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The morning of the Oscars, CBS Sunday Morning aired an interview with Tatum O’Neal, who is still the youngest actress to win an Oscar (for 1973’s Paper Moon). Tatum talked about living with rheumatoid arthritis, her love for her children, her strained relationship with her father, and mentioned that Cher was a stabilizing influence in her life while she was growing up. People has more:
The Academy Award-winning actress, 56, has already endured back surgery to ease her pain, and will likely need to undergo additional operations. She told CBS Sunday Morning, in a episode airing Sunday, that her rheumatoid arthritis has affected much of her body.
“That means that my hands stopped working,” she said. “It means that — I can’t really tie my shoes. It means that I can’t — I mean, I can’t tie my shoes. I have to re-learn to write. And definitely need surgery on my left knee and my neck in the next week.”
O’Neal credited her daughter Emily McEnroe, one of her three children with ex-husband John McEnroe, for helping her through the struggles. Emily said that O’Neal is staying positive.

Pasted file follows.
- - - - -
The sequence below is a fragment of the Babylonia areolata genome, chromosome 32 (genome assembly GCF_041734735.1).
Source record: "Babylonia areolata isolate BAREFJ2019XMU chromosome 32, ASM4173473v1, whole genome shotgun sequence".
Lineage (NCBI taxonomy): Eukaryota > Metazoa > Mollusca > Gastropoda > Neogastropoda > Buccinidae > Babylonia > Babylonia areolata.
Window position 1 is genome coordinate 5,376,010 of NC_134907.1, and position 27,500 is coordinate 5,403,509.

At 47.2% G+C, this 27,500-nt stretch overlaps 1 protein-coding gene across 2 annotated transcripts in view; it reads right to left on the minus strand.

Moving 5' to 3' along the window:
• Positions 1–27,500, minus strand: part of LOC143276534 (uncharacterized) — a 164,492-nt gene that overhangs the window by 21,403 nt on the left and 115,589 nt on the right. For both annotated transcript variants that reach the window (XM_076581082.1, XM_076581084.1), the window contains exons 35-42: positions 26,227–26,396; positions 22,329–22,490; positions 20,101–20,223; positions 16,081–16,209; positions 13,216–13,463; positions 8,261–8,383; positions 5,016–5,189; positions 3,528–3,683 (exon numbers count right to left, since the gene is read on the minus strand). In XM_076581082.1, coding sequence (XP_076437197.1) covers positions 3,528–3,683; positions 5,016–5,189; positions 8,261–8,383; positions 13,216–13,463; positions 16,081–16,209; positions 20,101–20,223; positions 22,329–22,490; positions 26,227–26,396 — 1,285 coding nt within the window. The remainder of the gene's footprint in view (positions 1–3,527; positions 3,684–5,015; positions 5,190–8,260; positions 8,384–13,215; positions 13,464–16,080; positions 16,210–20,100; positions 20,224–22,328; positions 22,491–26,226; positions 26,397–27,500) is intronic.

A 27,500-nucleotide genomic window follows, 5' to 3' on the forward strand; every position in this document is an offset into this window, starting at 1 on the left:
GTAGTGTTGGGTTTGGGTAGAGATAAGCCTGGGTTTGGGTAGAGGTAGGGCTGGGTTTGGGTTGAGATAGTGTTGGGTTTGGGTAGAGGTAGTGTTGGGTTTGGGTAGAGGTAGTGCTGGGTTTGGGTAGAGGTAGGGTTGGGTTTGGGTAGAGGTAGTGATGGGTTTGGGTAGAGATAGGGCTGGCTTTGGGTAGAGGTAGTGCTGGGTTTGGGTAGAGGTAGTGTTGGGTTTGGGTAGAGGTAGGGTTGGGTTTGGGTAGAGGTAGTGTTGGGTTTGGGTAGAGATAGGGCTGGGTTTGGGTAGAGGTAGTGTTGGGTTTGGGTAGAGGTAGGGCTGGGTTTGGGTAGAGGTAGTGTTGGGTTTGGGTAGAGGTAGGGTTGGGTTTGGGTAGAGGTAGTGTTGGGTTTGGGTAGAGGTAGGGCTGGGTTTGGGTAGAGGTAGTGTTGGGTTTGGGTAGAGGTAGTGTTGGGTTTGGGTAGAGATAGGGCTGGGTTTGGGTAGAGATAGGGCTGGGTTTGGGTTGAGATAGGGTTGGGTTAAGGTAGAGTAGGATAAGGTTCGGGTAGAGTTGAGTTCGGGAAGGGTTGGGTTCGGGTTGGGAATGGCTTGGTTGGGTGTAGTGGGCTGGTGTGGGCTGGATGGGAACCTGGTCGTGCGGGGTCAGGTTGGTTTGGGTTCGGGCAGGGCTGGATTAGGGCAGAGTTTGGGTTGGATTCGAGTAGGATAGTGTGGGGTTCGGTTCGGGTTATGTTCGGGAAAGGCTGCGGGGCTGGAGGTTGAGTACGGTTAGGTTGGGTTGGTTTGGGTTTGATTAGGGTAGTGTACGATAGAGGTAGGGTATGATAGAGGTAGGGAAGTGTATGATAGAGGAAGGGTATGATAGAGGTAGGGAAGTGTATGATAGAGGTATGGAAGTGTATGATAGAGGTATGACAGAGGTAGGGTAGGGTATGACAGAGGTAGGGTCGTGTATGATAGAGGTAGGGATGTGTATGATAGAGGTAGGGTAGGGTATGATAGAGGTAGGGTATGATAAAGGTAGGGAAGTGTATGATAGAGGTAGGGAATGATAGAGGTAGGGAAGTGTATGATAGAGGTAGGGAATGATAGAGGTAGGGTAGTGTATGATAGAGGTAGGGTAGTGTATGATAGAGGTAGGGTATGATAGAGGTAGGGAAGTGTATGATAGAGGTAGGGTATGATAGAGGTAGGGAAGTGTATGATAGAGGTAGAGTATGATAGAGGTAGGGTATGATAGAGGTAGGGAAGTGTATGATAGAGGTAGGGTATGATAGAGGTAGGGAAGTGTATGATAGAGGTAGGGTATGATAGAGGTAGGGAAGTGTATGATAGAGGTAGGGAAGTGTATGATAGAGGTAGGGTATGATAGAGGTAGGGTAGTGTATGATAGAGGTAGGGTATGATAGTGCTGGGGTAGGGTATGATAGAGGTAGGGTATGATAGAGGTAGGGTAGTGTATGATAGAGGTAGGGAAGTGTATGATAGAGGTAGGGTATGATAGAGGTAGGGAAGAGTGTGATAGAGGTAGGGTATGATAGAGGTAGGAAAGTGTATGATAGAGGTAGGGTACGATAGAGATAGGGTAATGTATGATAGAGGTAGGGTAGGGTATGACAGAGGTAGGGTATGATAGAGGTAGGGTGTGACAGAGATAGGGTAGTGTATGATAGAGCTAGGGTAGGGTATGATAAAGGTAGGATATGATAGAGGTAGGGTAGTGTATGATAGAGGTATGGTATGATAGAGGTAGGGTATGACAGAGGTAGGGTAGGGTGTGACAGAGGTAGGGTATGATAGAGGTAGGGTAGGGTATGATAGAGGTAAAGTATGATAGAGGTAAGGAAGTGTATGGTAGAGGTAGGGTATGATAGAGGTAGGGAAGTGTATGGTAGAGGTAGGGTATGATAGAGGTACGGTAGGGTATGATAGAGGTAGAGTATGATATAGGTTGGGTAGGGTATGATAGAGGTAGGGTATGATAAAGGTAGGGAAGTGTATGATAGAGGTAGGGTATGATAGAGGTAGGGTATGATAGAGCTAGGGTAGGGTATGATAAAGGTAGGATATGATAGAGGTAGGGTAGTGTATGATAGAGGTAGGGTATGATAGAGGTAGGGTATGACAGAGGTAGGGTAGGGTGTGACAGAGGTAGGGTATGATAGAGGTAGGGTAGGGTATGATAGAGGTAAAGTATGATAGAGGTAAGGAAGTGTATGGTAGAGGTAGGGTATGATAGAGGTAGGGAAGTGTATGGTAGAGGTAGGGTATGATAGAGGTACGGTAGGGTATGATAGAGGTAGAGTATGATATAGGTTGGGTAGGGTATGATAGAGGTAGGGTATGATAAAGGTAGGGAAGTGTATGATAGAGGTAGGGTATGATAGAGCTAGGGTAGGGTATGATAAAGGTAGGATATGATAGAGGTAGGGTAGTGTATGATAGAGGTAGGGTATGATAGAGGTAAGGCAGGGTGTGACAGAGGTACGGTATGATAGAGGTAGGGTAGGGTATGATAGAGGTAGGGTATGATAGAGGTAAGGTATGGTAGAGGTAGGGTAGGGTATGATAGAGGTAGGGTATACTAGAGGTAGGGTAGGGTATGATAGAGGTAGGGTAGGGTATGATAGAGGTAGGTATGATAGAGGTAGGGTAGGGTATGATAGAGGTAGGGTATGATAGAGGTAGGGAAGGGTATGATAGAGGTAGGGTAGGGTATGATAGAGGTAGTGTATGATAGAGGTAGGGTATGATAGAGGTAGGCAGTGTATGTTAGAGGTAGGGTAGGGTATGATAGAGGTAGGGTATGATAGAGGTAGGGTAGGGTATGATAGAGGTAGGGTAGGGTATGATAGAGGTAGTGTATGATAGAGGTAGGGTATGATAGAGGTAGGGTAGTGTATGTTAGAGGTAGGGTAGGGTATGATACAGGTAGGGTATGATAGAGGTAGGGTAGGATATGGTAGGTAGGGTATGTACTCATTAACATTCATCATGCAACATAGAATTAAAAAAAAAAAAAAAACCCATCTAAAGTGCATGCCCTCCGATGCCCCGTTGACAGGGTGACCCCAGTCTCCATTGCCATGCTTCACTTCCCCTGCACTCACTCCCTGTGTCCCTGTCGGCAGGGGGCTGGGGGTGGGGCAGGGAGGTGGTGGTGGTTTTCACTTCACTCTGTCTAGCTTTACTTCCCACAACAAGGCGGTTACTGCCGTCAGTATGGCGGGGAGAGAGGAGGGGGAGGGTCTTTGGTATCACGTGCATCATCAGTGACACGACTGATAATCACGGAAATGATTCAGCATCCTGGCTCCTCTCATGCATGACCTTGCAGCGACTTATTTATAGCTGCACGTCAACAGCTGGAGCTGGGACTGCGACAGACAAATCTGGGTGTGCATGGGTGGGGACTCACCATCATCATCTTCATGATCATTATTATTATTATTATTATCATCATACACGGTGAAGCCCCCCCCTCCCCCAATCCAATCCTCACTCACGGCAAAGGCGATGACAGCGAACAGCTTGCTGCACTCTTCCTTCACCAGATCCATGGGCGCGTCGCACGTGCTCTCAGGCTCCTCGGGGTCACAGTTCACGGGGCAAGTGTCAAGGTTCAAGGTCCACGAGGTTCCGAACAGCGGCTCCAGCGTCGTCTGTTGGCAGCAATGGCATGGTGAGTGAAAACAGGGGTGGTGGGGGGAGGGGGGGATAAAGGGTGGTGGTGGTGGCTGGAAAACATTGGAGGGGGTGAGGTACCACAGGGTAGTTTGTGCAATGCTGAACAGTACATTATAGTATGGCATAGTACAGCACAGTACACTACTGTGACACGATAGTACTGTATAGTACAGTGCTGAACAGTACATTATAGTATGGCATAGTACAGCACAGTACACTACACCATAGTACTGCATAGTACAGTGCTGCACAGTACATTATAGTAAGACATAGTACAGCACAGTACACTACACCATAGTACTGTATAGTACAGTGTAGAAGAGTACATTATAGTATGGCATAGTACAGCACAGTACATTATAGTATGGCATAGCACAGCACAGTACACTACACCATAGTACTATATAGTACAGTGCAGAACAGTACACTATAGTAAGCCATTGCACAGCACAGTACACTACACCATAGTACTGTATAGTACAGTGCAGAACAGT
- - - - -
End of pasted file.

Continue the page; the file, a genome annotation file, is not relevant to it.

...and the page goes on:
“My mom is incredibly loving,” Emily said. “She’s childlike and has always been honest, like she said, fun-loving, just bright. My mom lights up every room that she enters. And that’s true.”
Tatum is visibly moved by Emily’s comments, and it’s also hard to watch her talk about the fact that she thinks that maybe she shouldn’t have divorced John McEnroe, and also that she wishes she and her father were closer than they are at the moment.
A couple of weeks ago, Tatum posted a picture on Instagram of a recent scar sustained during a fall thanks to her RA. It looks incredibly painful. (There is NSFW language in the post.) People included an edited version of what she wrote:
“A fall scratch scar on my right 😠hip. And the back surgery scar from eight years ago,” she wrote in the caption, pointing out each scar seen on her body. “My last back surgery scar is on the front from February.”
“Believe it or not this is me actually getting better,” she added. “Cheers to everyone and rheumatoid arthritis can go f— itself #rheumatoidarthritiswarrior.”
The first movie I saw Tatum in was the Faerie Tale Theatre episode “Goldilocks and the Three Bears.” Tatum was Goldilocks, and John Lithgow and Carole King played her parents. I think that may have been the first episode of Faerie Tale Theatre that I saw, and it’s always remained one of my favorites. Tatum’s interview made me sad, but she did say at the end that she thinks her “best years are still ahead of [her],” and I was glad for her optimism. I hope that that’s true and that her upcoming surges give her some relief.